Vaginal Davis (b. 1969, Los Angeles; lives Berlin)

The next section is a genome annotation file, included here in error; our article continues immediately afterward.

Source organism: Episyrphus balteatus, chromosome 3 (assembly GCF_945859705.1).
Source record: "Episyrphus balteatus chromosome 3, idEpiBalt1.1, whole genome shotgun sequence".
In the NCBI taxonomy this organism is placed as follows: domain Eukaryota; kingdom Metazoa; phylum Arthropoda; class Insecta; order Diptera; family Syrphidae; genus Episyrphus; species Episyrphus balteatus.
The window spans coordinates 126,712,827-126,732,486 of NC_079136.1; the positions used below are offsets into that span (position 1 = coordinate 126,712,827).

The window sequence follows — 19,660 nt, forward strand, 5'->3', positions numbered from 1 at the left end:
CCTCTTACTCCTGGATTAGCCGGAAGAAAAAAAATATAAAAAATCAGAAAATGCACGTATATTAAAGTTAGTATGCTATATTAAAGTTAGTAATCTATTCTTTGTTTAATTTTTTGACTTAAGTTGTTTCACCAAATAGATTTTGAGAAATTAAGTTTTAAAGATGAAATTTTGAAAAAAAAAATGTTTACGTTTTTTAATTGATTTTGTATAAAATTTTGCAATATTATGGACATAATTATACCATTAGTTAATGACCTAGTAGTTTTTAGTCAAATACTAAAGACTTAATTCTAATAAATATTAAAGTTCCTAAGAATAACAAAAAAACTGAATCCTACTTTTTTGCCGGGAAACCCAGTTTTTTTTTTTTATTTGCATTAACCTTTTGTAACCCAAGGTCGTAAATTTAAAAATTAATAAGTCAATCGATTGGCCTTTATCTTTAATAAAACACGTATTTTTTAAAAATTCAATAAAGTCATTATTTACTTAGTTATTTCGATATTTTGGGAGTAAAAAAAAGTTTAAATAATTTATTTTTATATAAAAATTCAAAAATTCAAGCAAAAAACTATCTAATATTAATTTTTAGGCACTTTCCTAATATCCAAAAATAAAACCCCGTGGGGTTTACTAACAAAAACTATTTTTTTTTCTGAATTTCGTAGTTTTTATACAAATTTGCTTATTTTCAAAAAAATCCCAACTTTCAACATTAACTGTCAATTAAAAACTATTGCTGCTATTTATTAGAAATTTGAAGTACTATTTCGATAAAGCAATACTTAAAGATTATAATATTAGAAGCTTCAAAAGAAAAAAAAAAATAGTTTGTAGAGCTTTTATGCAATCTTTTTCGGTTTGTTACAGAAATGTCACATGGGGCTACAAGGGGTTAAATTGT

Vaginal Davis is an originator of the homo-core punk movement and a gender-queer art-music icon. Her concept bands — including Pedro Muriel and Esther, Cholita! The Female Menudo, black fag, and the Afro Sisters — have left an indelible mark on the development of underground music. Like Ron Athey, Ms Davis made her name in LA’s club performance scene, and has earned herself a similar notoriety as a cultural antagonist and erotic provocateur. Set apart from gallery-centered art, and Hollywood movies, and from those systems’ necessities of high-polish, low-substance production, Vaginal Davis’s low-budget — often no-budget — performance, experimental film and video practice has critiqued exclusionary conceits from the outside. Davis has been a prolific producer of club performance, video and Xerox-produced Zines, and other forms of antagonistic low-cost, high-impact work. Such as in her drag reconstruction of Vanessa Beecroft’s Navy SEALs performance, Ms Davis derails collector-friendly raciness in spectacles of femininity, queerness and blackness. She critiques both the gallery system and the larger cultural trend that it mirrors, with tongue-in-cheek self-exploitation and rude provocations of racial and gender confusion. Vaginal Davis is the key proponent of the disruptive performance aesthetic known as terrorist drag. Disrupting the cultural assimilation of gay-oriented and corporate-friendly drag, she positions herself at an uncomfortable tangent to the conservative politics of gay culture, mining its contradictory impulses to interrupt the entrenchment of its assimilatory strategies. A self-labeled “sexual repulsive,” Ms Davis consistently refuses to ease conservative tactics within gay and black politics, employing punk music, invented biography, insults, self-mockery, and repeated incitements to group sexual revolt — all to hilarious and devastating effect. Her body a car-crash of excessive significations, Vaginal Davis stages a clash of identifications within and against both heterosexual and queer cultures, and Black and Hispanic identities. From bubblegum songstress Graziela Grejalva to aging deviant John Dean Egg III, Davis’s personas reject the internal counter-cultural mandate to refuse self-criticism, instead problematising the functions and assumptions of normative trends within the margins. By renewing uncertainties within alternative cultures and identities, Vaginal Davis opens up spaces for their continual struggle towards renewed and greater challenges, over and against these practices’ timid appeasement and appropriation by the mainstream.